It was after this meeting that our friendship became more and more interesting. I was not granted nomination by Ranil Wickremesinghe and this somewhat annoyed Mangala even though he never echoed his sentiments publicly. He was a master tactician and only he knew what his next move would be! 

I worked alongside him politically over the next few years and then realised that he was fast becoming my mentor. He would be very stern with me each time I would fall in trouble and would constantly tell me to think long and hard before making verbal commitments on the political stage. He would also tell me to be conscious of my behaviour in public and that whatever I do would reflect on my work in the future. 

Then came the Local Government Elections. I called Mangala and told him my desire to contest for the Weligama Urban Council. I told him that I wanted to start from scratch and that I needed his support. He wholeheartedly agreed to help me and told me to gear up for the campaign.  

The end result was that I won my election and as District Leader, Mangala’s choice for Mayor was me! I was elated when he called me and said, “Congratulations, Rehaan. It’s now time for you to do your job and my only advice for you is to do it well!” 

During my four years as the Mayor of Weligama, I had left on a high note with no allegations of any sort of corruption or misdeeds. Every time I would get emotionally reactive, I would think to myself, “What would Mangala do?” This became one of my most valuable traits and even to this date, I practice it like a religion. 

Later on I became very close to his sister Jayanthi and niece Chanchala Gunewardena. I was treated like an extended family member and was one of the few people that could walk into Mangala’s bedroom or office without announcing my visit. I would spend most of my time in Colombo at his official residence and in the meantime struck a friendship with one of his closest friends, Sam Manahara. Sameera and I created such a close bond that to this day has survived the roughest of patches!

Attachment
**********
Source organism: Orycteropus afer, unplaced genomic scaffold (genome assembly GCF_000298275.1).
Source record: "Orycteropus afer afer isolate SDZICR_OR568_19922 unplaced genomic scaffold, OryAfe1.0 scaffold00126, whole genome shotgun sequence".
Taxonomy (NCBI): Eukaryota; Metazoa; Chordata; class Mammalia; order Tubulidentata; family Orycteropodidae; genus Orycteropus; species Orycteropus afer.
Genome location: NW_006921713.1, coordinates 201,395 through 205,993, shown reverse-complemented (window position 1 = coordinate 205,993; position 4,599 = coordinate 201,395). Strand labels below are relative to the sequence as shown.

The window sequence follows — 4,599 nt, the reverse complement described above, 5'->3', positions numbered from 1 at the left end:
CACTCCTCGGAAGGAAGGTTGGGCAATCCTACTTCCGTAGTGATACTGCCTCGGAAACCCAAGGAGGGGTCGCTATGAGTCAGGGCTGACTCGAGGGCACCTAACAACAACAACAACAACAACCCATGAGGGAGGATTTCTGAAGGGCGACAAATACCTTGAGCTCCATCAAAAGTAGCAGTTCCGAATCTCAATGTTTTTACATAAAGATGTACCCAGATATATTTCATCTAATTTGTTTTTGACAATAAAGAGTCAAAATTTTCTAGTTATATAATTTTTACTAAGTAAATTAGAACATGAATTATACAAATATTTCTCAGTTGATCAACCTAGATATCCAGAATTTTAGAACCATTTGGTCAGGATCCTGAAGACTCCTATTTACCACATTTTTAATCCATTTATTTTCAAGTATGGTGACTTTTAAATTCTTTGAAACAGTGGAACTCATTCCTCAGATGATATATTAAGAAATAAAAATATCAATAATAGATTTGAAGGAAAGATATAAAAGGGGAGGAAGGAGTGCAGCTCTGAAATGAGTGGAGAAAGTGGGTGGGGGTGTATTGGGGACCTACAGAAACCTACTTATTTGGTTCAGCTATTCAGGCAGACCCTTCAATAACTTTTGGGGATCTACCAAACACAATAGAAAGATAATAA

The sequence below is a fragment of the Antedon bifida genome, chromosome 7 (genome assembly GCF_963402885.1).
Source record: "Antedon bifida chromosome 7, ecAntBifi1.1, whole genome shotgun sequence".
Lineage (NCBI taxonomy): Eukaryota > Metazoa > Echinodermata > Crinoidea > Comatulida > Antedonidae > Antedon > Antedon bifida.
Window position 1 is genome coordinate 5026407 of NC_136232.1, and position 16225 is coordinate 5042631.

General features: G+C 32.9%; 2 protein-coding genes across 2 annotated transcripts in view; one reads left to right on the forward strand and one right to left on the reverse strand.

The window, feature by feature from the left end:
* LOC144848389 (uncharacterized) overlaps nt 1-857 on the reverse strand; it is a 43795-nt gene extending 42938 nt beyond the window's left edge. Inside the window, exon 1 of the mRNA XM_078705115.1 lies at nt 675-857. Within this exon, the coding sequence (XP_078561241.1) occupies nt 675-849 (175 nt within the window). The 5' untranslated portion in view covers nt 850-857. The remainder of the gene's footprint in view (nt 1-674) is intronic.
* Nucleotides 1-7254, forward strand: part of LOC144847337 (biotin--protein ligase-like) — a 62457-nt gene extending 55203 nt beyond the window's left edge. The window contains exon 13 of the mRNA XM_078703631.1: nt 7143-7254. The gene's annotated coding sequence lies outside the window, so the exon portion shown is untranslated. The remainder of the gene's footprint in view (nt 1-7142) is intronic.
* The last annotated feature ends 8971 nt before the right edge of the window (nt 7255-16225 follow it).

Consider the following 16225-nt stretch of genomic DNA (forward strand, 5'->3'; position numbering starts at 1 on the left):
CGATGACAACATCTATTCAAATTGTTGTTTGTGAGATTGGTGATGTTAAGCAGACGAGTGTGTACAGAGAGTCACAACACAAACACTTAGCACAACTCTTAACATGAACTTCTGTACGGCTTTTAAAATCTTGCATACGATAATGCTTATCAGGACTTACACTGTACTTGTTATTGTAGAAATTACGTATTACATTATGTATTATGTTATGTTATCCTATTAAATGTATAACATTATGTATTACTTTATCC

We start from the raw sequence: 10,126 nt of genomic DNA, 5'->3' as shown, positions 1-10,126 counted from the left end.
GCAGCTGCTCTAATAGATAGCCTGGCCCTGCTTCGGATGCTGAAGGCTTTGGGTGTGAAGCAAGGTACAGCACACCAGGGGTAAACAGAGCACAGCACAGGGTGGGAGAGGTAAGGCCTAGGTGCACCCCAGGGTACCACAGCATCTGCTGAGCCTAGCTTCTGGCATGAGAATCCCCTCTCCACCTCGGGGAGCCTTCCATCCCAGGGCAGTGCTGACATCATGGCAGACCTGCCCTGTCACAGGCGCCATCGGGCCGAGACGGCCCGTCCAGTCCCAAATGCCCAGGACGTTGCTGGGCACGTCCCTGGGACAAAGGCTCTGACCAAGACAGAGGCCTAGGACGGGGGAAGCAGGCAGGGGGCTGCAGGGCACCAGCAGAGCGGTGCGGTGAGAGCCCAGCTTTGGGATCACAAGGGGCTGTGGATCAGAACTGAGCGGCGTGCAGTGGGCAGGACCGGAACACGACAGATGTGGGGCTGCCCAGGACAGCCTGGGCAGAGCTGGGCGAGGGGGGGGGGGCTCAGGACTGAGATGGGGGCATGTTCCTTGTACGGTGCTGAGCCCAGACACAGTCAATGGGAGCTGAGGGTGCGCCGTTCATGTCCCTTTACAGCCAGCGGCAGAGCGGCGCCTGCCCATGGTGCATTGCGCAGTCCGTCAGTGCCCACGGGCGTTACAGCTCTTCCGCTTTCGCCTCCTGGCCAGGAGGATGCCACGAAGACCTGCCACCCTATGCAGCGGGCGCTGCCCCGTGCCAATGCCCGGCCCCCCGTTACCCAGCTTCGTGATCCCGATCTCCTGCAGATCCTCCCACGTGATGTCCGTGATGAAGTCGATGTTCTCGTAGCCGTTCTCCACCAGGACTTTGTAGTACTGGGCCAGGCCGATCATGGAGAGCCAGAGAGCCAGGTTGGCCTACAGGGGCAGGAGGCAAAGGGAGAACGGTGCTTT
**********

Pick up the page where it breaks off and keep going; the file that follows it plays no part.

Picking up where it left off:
There is lots more for me to write about Mangala but my heart feels heavy while writing this and each word takes a toll on me. He was an extraordinary human being and an even better friend. You could trust him with your life and rest assured that he would not let you down. 

I am a very much a “Mangala product”. There have been times where the people of Matara would call me “Podi Mangala” and I would glow with pride when compliments of that nature were passed onto me. The reason being that there will only be one Mangala. I may be similar in a few ways but I would not dare to be compared to the last great liberal of our time. Maybe one day I will but today is definitely not that day!

During my friendship with him for over 30 years I always called him “Uncle Mangala”. He hated it and was quite embarrassed each time I said it. He would always tell me that he had a beautiful name and that name was “Mangala”. 

I was invited to be in a delegation to visit India on a leadership training program. This to my dismay was on the same day when Mangala’s ashes were to be interned in Matara, 26 November. The first thing I did was reach out to Aunty Jay and ask her what to do. She sent me a message immediately and said, “Please go, Rehaan, because that’s what Malli would have wanted you to do and he would be very proud of you.”

Even though I may not see his ashes being interned, my heart will be in Matara that day.

Mangala taught me to be the best version of myself. He took a chance on me when the world was against me, nurtured me and protected me, while always telling me to be better. 

I miss you dearly. Each passing day and each passing minute. I will never taint your legacy and will one day lead your people of Matara to greatness. While I do all this, you will always be in my heart and in my prayers. 

I hope you are happy wherever you are. I hope you look over me when you get a chance and guide me to my destination. My two boys will grow up without having you in their lives and that’s something which I find difficult to bear but your legacy will shine in all our lives. 

Rest in absolute power, Mangala, one day we will be reunited. 

What a day that will be!

Always and forever,

Your young Padawan.

(The writer is Vice Chairman – SJB Youth.)